Apologize for what!?!

booksSo what is Christian apologetics? Are we apologizing for Christianity? What are we apologizing for? And, isn’t it supposed to be, “what are Christian apologetics”?

When most people hear the word apologetics the root word that they recognize is apologize. But, the way we use the word today is very different from the way it was originally used. Today, when we apologize for something we are expressing regret that we said or did that something. We wish that we had not done it. However, the original word (apologia) meant to defend what we said or did without regret. So when the Bible tells us, say, in 1 Peter 3:15 to “be ready always to give an answer (apologia) to every man that asketh you a reason of the hope that is in you”, it is not say to apologize as we think of apologizing. It’s actually telling us to do quite the opposite, to defend our belief and explain why we believe.  

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You Can’t Make This Stuff Up!

old-testament-scrollOne of the biggest reasons why Christians believe that Jesus Christ is the Messiah is becuase He fulfilled Bible prophecy. The odds of Jesus fulfilling all the prophecies that the New Testament claims He fulfilled are enormous. So much so, that we consider it to be a miracle and evidence that Jesus is Lord.

The thing is, the Bible prophecy that we say Jesus fulfilled was written in the Old Testament hundreds of years before Jesus was born. Skeptics bring up the point that that the writers of the New Testament could have described Jesus with Old Testament prophecy in mind in order to make it appear as though He fulfilled prophecy. This possibility makes sense.

That is, until you consider a few other things.

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Understanding Bible Difficulties

godwin_bible460How many times have you heard the claim that the Bible is “full of contradictions”? Next time you hear someone say something to that affect, ask them to name one. You might be suprised at how little they actually know what they are talking about. Even when someone is able to point to a passage that doesn’t seem to make sence, it’s only  a misunderstanding. And, what happened to the “full of” part of the claim? Anti-Christian skepticism has become a popular thing and claiming targeting the truthfullness of the Bible has become one the of primary objectives of the attack. Neverthless, using certain guidlines we can examine these contradiction claims and be confident that God’s Word with come out on top every time.

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What Mormons Believe

Joseph Smith, Original Mormon

You’ve seen them before. They’re the guys that wear ties and carry their belongings in backpacks and spend their time going to every house they can find. They are Mormons, members of the Church of Jesus Christ of Latter Day Saints (LDS for short). They are kind, very dedicated and very sincere (at times more so than Christians). However, how sincere they believe doesn’t change what they teach.

So, the next question is what do they teach? Hang on tight. This gets a bit complicated.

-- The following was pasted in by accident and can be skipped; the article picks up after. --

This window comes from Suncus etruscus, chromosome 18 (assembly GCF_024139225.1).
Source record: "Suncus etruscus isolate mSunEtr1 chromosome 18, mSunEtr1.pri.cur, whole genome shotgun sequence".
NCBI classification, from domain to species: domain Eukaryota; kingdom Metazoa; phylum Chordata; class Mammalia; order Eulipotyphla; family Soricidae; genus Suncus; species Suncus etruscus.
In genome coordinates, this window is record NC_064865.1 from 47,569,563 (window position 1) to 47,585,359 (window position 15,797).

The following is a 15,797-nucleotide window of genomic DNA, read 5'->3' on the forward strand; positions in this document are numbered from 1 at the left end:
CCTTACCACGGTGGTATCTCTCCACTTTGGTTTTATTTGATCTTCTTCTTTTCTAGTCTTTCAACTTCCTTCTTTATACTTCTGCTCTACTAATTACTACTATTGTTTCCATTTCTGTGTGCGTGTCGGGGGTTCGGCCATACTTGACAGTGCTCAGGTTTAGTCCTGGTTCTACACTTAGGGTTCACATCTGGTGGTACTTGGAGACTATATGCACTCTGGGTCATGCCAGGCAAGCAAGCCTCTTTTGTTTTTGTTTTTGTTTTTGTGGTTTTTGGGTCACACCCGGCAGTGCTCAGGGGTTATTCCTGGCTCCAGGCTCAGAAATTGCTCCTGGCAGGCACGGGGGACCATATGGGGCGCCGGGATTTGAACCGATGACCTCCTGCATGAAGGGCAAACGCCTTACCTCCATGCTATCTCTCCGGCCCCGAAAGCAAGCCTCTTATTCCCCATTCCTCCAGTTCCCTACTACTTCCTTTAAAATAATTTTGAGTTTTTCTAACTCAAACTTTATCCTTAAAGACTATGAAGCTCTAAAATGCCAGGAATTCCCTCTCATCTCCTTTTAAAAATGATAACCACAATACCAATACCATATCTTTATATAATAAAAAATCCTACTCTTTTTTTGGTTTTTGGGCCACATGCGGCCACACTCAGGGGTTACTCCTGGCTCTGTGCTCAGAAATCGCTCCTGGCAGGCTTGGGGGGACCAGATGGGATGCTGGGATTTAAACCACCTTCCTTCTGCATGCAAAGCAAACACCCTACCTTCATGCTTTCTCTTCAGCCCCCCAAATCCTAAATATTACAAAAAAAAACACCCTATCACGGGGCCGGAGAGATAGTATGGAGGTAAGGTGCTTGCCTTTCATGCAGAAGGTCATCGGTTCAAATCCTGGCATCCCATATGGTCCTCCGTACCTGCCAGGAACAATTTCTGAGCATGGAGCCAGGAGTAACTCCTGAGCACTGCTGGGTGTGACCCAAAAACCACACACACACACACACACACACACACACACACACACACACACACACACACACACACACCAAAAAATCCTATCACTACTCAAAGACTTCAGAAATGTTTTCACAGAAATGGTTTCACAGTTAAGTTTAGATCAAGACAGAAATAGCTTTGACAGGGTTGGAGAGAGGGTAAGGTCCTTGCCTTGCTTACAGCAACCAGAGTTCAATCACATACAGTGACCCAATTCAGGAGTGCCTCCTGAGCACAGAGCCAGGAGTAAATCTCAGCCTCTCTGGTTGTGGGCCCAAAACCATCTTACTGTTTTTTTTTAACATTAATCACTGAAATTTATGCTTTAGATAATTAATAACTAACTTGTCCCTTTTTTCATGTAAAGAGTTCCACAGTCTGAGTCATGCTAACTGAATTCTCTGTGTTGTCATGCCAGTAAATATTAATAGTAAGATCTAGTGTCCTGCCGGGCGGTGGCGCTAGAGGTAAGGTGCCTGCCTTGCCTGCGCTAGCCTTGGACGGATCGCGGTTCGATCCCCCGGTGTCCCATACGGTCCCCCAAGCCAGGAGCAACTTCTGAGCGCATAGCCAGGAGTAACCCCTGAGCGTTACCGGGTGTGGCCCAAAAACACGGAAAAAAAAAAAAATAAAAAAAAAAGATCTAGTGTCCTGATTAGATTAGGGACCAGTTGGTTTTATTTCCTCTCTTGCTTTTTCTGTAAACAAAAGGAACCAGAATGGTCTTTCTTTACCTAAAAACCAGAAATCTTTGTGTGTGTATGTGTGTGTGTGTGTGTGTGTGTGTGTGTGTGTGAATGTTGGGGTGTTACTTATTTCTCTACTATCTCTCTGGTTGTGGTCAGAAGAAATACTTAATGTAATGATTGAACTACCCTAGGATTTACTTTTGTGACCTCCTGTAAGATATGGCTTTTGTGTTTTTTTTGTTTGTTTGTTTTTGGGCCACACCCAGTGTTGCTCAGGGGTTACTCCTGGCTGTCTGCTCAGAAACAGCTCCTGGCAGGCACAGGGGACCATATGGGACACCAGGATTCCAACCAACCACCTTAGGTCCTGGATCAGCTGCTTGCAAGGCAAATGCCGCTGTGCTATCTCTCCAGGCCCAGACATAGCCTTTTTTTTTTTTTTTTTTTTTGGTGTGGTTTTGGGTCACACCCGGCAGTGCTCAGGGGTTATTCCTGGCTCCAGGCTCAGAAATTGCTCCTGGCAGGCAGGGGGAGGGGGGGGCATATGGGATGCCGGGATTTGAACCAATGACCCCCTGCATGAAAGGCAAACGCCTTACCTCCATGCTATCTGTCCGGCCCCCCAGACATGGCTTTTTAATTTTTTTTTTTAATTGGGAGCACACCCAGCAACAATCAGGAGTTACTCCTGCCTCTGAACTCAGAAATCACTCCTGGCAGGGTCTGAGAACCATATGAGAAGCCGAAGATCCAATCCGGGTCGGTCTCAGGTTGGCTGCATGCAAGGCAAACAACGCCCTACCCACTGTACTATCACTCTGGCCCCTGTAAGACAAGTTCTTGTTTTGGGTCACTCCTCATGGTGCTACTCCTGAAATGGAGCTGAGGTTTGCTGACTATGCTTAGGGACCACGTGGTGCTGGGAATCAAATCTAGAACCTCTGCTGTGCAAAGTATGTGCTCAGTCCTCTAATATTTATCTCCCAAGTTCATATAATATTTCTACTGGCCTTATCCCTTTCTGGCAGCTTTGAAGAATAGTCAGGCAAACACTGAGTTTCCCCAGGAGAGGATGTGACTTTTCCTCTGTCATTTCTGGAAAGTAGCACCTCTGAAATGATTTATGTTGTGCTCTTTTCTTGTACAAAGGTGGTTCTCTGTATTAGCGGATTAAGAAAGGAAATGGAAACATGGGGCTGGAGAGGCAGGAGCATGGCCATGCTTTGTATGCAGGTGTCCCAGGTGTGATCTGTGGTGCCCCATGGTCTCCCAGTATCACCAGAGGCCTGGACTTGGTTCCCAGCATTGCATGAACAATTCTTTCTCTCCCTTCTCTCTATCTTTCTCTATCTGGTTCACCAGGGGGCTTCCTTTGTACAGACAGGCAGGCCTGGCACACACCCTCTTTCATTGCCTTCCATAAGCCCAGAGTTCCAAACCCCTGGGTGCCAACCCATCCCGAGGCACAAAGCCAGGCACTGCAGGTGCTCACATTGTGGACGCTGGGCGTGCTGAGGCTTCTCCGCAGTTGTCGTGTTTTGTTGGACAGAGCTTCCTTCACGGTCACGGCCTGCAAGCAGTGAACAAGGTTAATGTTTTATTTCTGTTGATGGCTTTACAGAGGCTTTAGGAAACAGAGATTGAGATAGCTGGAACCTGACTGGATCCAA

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Categories: Apologetics, Cults, Mormonism | 4 Comments

Don’t Call a Fool a Fool, Fool!

Matthew 5:22 and Matthew 23:17; Psalm 14:1

dunceDifficulty:

On one hand the Jesus says in Matthew 5:22, “But I say unto you, That whosoever is angry with his brother without a cause shall be in danger of the judgment: and whosoever shall say to his brother, Raca, shall be in danger of the council: but whosoever shall say, Thou fool, shall be in danger of hell fire.”

On the other hand Psalm 14:1 “The fool hath said in his heart, There is no God. They are corrupt, they have done abominable works, there is none that doeth good.” And, in Matthew 23:17 Jesus says “Ye fools and blind: for whether is greater, the gold, or the temple that sanctifieth the gold?”

Solution:

Context. Context. Context. When Jesus said in Matthew 5:22 that we should not call anyone a fool, He was talking about those who did so in unrighteous anger. What do I mean by context? Anger is the main subject of the verse. There is such a thing as a righteous anger which is not sinful (Ephesians 4:26 – “Be ye angry, and sin not:. . .” ) as well as unrighteous anger that is sinful (James 1:20  – “for the anger of man does not achieve the righteousness of God.”). 

As for Jesus calling the Pharisees fools, that’s a different story altogether. When God is angry with someone, He always has a righteous reason for His anger. Therefore, He is righteous in His anger.  Jesus, being God in flesh (to be discussed another place and time John 1:1,14; 20:28; Colossians 2:9), can righteously be angry, especially the Pharisees, and call them like He sees them. And so you have Matthew 23:17.  God does not contradict Himself in calling someone a fool, especially when it is true. He would contradict Himself if He did not call sin what it is.

In the end, Jesus’ condemnation of calling someone a fool is in the context of doing so out of unrighteous anger. Because Jesus was speak to the Pharisees in righteous anger when He called them fools, Matthew 5:22 doesn’t even apply to Matthew 23:17.

Categories: Apologetics, Bible Difficulties | 2 Comments

Hello there!

5000_loaves_fish_432x4321Just getting started! Got a lot of great stuff planned! Stay tuned!

(three exclamation points in a row. that’s how good this is gonna be.)

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